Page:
Facilitating Efficient Data Management
Most modern applications utilize database management systems (DBMS) to create, store and manage business data. The DBMS software enables end users or application programmers to share data. It provides a systematic method of creating, updating, retrieving and storing information in a database. DBMSs also are generally responsible for data integrity, data access control and automated rollback, restart and recovery. When using a DBMS, database administration is required to ensure the efficient and proper care of the data in the database.
The most popular DBMS products include Oracle, IBM DB2, Microsoft SQL Server and Sybase Adaptive Server. Each is a complete, full-function DBMS. An organization can install and use the DBMS as delivered, but the functionality needed to support large-scale database development is not provided adequately by the DBMS alone. Fortunately, many data management tools are available that enhance the functionality of the DBMS, ease the administrative burden and reduce the possibilities of database error.
Production DBA Tools
A day in the life of a database administrator (DBA) is usually quite hectic. The DBA is required to maintain production and test environments while keeping an eye on active application development projects, attending strategy and design meetings, helping select and evaluate new products, and connecting legacy systems to the Web.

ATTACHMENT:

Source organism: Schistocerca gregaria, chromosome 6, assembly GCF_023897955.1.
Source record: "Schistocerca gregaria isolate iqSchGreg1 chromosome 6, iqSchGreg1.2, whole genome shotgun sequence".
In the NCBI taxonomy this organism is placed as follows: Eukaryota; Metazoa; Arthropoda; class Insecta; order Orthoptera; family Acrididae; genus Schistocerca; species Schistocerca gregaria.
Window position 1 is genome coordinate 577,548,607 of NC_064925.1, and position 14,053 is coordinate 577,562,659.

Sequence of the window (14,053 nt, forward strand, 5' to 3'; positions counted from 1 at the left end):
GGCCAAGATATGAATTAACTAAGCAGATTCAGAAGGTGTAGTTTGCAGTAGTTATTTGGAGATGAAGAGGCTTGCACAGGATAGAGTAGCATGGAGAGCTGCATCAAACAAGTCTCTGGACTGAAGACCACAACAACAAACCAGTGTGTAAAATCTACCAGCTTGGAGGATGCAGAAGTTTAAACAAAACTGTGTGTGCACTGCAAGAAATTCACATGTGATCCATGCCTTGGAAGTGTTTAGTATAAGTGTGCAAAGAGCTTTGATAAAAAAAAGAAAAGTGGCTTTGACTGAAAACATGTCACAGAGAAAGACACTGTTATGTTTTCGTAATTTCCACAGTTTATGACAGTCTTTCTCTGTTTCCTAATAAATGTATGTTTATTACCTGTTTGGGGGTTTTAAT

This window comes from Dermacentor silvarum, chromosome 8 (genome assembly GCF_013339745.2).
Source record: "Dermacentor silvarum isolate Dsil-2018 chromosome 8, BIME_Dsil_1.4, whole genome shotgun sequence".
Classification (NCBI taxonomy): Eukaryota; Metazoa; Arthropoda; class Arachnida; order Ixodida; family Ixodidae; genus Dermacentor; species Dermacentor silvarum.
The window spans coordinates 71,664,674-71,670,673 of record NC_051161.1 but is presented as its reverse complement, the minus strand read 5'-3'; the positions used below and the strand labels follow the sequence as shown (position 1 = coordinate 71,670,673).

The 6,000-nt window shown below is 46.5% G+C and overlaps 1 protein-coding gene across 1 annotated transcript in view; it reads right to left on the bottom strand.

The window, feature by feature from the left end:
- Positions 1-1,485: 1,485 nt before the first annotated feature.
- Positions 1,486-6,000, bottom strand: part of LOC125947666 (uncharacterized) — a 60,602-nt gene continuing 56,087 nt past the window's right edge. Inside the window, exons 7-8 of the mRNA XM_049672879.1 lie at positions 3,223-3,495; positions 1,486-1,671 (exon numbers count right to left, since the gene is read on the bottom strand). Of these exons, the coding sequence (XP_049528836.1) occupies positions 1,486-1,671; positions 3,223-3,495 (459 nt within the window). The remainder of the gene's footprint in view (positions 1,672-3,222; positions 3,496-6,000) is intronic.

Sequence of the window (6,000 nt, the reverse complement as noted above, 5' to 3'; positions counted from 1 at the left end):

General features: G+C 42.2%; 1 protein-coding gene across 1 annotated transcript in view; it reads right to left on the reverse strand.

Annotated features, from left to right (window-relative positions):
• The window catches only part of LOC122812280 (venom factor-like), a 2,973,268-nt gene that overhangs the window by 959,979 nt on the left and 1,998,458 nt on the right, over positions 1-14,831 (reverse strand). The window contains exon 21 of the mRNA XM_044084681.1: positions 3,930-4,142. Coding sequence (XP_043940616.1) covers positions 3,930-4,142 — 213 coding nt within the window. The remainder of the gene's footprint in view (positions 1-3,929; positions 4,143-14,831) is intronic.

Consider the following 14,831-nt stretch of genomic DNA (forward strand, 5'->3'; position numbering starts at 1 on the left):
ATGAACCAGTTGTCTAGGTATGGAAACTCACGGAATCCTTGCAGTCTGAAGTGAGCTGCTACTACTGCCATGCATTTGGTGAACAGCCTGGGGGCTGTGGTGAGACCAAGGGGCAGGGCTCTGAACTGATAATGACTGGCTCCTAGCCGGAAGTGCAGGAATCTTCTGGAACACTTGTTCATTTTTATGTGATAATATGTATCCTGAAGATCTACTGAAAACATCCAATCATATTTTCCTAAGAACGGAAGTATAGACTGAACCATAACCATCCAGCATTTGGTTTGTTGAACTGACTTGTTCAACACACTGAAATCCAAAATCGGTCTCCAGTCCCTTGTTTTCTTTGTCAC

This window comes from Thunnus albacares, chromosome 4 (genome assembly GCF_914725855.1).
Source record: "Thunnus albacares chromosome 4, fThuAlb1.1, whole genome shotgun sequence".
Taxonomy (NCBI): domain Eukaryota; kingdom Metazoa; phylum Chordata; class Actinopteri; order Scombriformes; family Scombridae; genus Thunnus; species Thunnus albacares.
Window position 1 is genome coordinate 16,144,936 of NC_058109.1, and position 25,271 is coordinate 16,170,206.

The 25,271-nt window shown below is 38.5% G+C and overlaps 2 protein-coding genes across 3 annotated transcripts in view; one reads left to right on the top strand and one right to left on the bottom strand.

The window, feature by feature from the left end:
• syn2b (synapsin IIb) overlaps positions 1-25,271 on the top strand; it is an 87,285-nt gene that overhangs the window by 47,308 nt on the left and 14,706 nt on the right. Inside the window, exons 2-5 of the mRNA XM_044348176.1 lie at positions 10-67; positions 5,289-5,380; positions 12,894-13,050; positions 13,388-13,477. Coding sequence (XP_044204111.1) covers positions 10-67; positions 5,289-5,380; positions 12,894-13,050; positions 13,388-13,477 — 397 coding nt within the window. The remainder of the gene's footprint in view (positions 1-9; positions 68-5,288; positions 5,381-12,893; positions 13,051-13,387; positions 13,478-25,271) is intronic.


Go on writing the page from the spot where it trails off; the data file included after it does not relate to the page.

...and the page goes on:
When problems occur, the database environment is frequently the first thing blamed. The database is “guilty until proven innocent,” and the DBA is on the hot seat to fix the problem quickly. As such, the DBA must have strong skills and even stronger tools at his disposal. Tools to manage the production environment are necessary because when production systems are down, so is your business. These types of tools keep databases running up to PAR. In this context, PAR has dual meaning. As in golf, it means an amount taken as an average or norm. But for DBAs, PAR can also be an acronym that defines the three primary responsibilities for managing databases: performance, administration and recovery.
Performance tools help DBAs gauge the responsiveness and efficiency of SQL queries, database structures and system parameters. Such tools run in the background and capture database performance statistics, trace details and alert the DBA when problems occur. Advanced performance tools can take proactive measures to correct problems as they happen. BMC Software’s Smart DBA is an example of a performance, administration and recovery tool.
Your performance management tools must examine and improve each of the three components of a database application: the system, the database structures and the application. The system consists of the system software and hardware required for the application to provide service. To deliver consistent system performance, the DBA must have the resources to monitor, manage and optimize the performance of these disparate pieces of hardware and software. Some of the tasks required for system tuning include the proper allocation and management of memory structures, storage management, integration of the DBMS with other system software, proper usage of database logs and coordination of the operating system resources used by the DBMS. Additionally, the DBA must control the installation, configuration and migration of the DBMS software. If the system isn’t performing properly, everything that uses the system will perform poorly. In other words, a poorly performing system impacts every database application.